# How to calculate Noether current for Yang Mills theory

The Lagrangian of the Yang-Mills fields is given by \begin{align} \mathcal{L}=-\frac{1}{4} F^a_{\mu\nu}~ F_a^{\mu\nu} +\bar{\psi}(i\gamma^{\mu} D_{\mu})\psi- m~ \psi \bar{\psi} \end{align}

where:

\begin{align} D_\mu \psi = \partial_\mu \psi - i g~ t^a_{ij}~ A_\mu^a~ \psi\\ F_{\mu\nu}^a = \partial_\mu A^a_\nu - \partial_\nu A_\mu^a + i g f^{abc} A^b_\mu A_\nu^c \end{align}

I try to get the Noether current here: so starting by the equations of motions:

$\frac{\partial \mathcal{L}}{\partial\psi} - \partial_\mu \frac{\partial \mathcal{L}}{\partial(\partial_\mu\psi)} = 0 ~~~~~~~~~~(1)\\ \frac{\partial \mathcal{L}}{\partial\bar{\psi}} - \partial_\mu \frac{\partial \mathcal{L}}{\partial(\partial_\mu\bar{\psi})} = 0~~~~~~~~~(2) \\ \frac{\partial \mathcal{L}}{\partial A_\mu} - \partial_\nu \frac{\partial \mathcal{L}}{\partial(\partial_\nu A_\mu)} = 0 ~~~~~~~(3)\\$

These yield:

$g \bar{\psi} \gamma^\mu A_\mu^a - m \bar{\psi} -i \partial_\mu \bar{\psi} \gamma^\mu = 0~~~~~~~~(4)\\ g \gamma^\mu A_\mu^a \psi - m \psi = 0~~~~~~~~~~~(5)\\ g\bar{\psi} \gamma^\mu t^a_{ij} \psi_j + g f^{abc} A^b_\nu F^{c~\mu\nu}= \partial_\nu F^{a~ \nu \mu}~~~~~~~~(6)$

Clearly (6) is the right equation of motion of the Yang Mills theory with a conserved current : $J^{a~ \mu} = g\bar{\psi} \gamma^\mu t^a_{ij} \psi_j$ , see for instance Peskin's book Equation(15.51) . Now I have extra terms in (4) and (5) what's wrong I made?

The current is just the LHS of your eq. $(6)$. In fact, the antisimmetry of $F^{\mu \nu}$ implies $\partial _\mu \partial _\nu F^{\mu \nu}=0$.

Observe that the gauge fields carry a non-zero charge, since they transform non-trivially under global transformations. In fact, they transform according to the adjoint representation of the group of simmetry. The part of the current which involves only $\psi$ is the covariant current $\mathscr J ^\mu$, which enters in:$$D_\mu F^{\mu \nu} =\mathscr J ^\nu.$$ This current (differently from the Noether current $J^\mu$) transforms like the Yang-Mills tensor under gauge transformations.

You have forgotten to add the term

$i\partial_\mu\psi \gamma^\mu$

in (5).

Equation (4) is correct. Note that $D_\mu = \partial_\mu + iA_\mu$.

• so $\bar{\psi}(i\gamma^{\mu} \partial_{\mu})\psi = \bar{\psi}(i\gamma^{\mu} \partial_{\mu})\psi + \psi(i\gamma^{\mu} \partial_{\mu})\bar{\psi}$ ? I just thought $\partial_\mu$ act only on $\psi$. Even so what will happen for Equ (4) and (5) ? shouldn't they added to get the sum on all the equations of motions of the three field $\psi,\bar{\psi}, A_\mu$ ?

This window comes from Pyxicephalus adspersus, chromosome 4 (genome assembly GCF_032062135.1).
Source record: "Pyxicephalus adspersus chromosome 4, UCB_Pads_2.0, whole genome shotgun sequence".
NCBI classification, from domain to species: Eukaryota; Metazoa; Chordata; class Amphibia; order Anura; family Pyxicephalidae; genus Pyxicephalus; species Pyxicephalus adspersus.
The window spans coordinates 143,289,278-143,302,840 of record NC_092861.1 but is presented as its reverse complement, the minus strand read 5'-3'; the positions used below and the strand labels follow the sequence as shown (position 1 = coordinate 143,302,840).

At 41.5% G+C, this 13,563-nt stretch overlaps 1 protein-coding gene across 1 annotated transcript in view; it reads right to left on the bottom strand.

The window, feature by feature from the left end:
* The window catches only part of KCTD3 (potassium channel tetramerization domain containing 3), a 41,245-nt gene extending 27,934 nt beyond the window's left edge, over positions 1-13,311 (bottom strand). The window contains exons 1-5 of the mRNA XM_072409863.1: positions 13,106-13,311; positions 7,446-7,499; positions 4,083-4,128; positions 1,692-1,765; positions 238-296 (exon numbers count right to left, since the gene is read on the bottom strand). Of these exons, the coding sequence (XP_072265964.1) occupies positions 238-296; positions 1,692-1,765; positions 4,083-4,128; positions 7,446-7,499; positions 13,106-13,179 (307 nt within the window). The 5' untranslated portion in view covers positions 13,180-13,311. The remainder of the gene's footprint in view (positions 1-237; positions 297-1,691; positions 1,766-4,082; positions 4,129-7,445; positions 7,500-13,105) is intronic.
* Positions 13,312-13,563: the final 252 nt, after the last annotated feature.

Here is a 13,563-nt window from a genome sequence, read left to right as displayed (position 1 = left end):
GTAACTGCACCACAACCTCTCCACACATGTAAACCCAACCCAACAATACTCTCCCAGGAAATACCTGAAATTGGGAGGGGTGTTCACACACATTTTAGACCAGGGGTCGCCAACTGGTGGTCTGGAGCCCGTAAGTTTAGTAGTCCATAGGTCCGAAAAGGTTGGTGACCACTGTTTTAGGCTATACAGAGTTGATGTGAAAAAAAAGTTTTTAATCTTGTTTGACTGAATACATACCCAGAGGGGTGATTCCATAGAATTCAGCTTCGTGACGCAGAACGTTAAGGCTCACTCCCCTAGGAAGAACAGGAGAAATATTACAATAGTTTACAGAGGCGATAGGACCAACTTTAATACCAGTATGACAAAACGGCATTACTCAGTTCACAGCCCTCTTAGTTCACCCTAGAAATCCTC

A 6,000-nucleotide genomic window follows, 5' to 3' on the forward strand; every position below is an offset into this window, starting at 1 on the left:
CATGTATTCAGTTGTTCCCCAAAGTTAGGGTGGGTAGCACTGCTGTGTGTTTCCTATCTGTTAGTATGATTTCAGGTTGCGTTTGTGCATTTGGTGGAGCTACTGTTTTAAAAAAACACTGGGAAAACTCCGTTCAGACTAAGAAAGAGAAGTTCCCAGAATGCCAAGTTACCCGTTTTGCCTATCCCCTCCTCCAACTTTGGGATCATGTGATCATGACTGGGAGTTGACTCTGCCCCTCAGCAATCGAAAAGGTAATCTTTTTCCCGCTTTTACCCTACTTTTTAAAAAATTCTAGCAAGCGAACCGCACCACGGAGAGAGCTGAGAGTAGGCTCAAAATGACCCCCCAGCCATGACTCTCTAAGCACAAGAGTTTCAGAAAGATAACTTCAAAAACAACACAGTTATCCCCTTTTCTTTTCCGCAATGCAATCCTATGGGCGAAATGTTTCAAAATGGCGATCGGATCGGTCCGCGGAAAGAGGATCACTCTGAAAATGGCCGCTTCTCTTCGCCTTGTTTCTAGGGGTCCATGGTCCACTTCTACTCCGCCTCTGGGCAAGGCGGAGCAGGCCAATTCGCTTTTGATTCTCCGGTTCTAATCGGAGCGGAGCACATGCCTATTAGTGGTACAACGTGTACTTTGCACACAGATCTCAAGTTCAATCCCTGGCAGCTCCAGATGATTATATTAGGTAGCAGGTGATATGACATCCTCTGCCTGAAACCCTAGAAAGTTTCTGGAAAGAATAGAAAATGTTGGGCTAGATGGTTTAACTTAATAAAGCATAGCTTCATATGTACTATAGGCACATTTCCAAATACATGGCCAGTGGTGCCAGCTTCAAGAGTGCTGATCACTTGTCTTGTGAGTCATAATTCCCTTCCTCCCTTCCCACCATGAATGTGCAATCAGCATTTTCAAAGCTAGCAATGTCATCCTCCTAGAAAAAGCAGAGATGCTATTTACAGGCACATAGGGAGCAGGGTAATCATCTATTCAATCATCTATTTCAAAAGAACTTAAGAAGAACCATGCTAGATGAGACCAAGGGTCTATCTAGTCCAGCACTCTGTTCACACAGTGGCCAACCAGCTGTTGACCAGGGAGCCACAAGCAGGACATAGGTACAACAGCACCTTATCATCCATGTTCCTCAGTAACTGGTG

– S.S.
Jan 6 '17 at 13:23
• The Version for the Fermion kinetic action $\bar{\psi}i \gamma^\mu \partial_\mu \psi + \psi i \gamma^\mu \partial_\mu \bar{\psi}$ can also be used; it is naturally a hermitean quantity. The Version given in your question is valid if and only if $\int d^4x \partial_\mu(\bar{\psi} \gamma^\mu \psi)=0$ (fermion number conservation) is satisfied. Jan 6 '17 at 14:39
• Ok, why then Equs. (4), (5) and (6) has been added to get the final equation of motion ? it seems now (4) and (5) have been subtracted .
– S.S.
Jan 6 '17 at 14:45
• This kinetic action I considered in my comment is only an alternative Lagrangian density; not an equation of Motion. Jan 6 '17 at 15:07
• Sorry, i don't get it. what I mean is when we got three equations of motions due to the three fields in the Lagrangian $\psi,\bar{\psi}, A_\mu$ , why only the last one Equ. (6) kept as the right final equation of motion of the Lagrangian while (4) and (5) in my solution have disapered ?
– S.S.
Jan 6 '17 at 19:14

In the Lagrangian of the question, there is a typo, it should be $\bar{\psi}\psi$ for the last term.

The equation (4) is basically correct except the sign of $i \gamma^{\mu} \partial_{\mu} \psi$ should be positive. By taking complex conjugate of it , you get the equation of motion as $i \gamma^{\mu} D_{\mu} \psi - m \psi =0$.

The equation (5) should be the same when you do a partial integral for the term $\bar{\psi} i \gamma^{\mu} \partial_{\mu} \psi=i\gamma^{\mu} \partial{\left(\bar{\psi}\psi\right)}- \partial{\bar{\psi} i \gamma^{\mu} \psi}$ and then compute the Euler-Lagrange equation.

The equation (6) is basically correct. It should be $\partial_{\nu} F^{a \nu \mu} + g \bar{\psi} \gamma^{\mu} t^a \psi + i g F^{c \mu \nu} f^{abc} A^b_{\nu}=0$.

There are two equations of motion in total for two fields, which makes sense.